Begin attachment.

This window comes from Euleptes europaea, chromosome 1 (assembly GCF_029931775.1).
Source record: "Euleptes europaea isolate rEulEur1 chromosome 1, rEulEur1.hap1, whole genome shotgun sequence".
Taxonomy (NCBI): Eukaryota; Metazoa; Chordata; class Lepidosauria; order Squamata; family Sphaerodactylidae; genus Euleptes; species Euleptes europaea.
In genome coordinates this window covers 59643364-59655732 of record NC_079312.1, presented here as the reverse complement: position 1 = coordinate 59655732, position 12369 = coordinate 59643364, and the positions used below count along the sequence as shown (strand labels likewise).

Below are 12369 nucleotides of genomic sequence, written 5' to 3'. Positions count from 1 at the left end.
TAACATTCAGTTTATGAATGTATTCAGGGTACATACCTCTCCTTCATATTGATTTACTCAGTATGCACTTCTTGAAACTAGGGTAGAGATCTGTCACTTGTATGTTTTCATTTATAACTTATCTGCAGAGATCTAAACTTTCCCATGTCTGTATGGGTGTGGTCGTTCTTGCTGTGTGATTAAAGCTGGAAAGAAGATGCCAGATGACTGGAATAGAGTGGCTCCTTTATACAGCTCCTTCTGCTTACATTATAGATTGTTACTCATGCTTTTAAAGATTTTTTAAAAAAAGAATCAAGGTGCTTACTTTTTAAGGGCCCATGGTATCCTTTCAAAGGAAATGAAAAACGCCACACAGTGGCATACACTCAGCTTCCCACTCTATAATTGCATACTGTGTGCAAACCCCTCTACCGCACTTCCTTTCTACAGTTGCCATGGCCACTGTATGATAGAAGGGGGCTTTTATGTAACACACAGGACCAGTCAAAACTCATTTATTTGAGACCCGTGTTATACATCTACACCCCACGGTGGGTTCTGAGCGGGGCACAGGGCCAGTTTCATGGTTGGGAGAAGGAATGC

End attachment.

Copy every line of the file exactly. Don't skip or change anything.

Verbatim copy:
This window comes from Euleptes europaea, chromosome 1 (assembly GCF_029931775.1).
Source record: "Euleptes europaea isolate rEulEur1 chromosome 1, rEulEur1.hap1, whole genome shotgun sequence".
Taxonomy (NCBI): Eukaryota; Metazoa; Chordata; class Lepidosauria; order Squamata; family Sphaerodactylidae; genus Euleptes; species Euleptes europaea.
In genome coordinates this window covers 59643364-59655732 of record NC_079312.1, presented here as the reverse complement: position 1 = coordinate 59655732, position 12369 = coordinate 59643364, and the positions used below count along the sequence as shown (strand labels likewise).

Below are 12369 nucleotides of genomic sequence, written 5' to 3'. Positions count from 1 at the left end.
TAACATTCAGTTTATGAATGTATTCAGGGTACATACCTCTCCTTCATATTGATTTACTCAGTATGCACTTCTTGAAACTAGGGTAGAGATCTGTCACTTGTATGTTTTCATTTATAACTTATCTGCAGAGATCTAAACTTTCCCATGTCTGTATGGGTGTGGTCGTTCTTGCTGTGTGATTAAAGCTGGAAAGAAGATGCCAGATGACTGGAATAGAGTGGCTCCTTTATACAGCTCCTTCTGCTTACATTATAGATTGTTACTCATGCTTTTAAAGATTTTTTAAAAAAAGAATCAAGGTGCTTACTTTTTAAGGGCCCATGGTATCCTTTCAAAGGAAATGAAAAACGCCACACAGTGGCATACACTCAGCTTCCCACTCTATAATTGCATACTGTGTGCAAACCCCTCTACCGCACTTCCTTTCTACAGTTGCCATGGCCACTGTATGATAGAAGGGGGCTTTTATGTAACACACAGGACCAGTCAAAACTCATTTATTTGAGACCCGTGTTATACATCTACACCCCACGGTGGGTTCTGAGCGGGGCACAGGGCCAGTTTCATGGTTGGGAGAAGGAATGC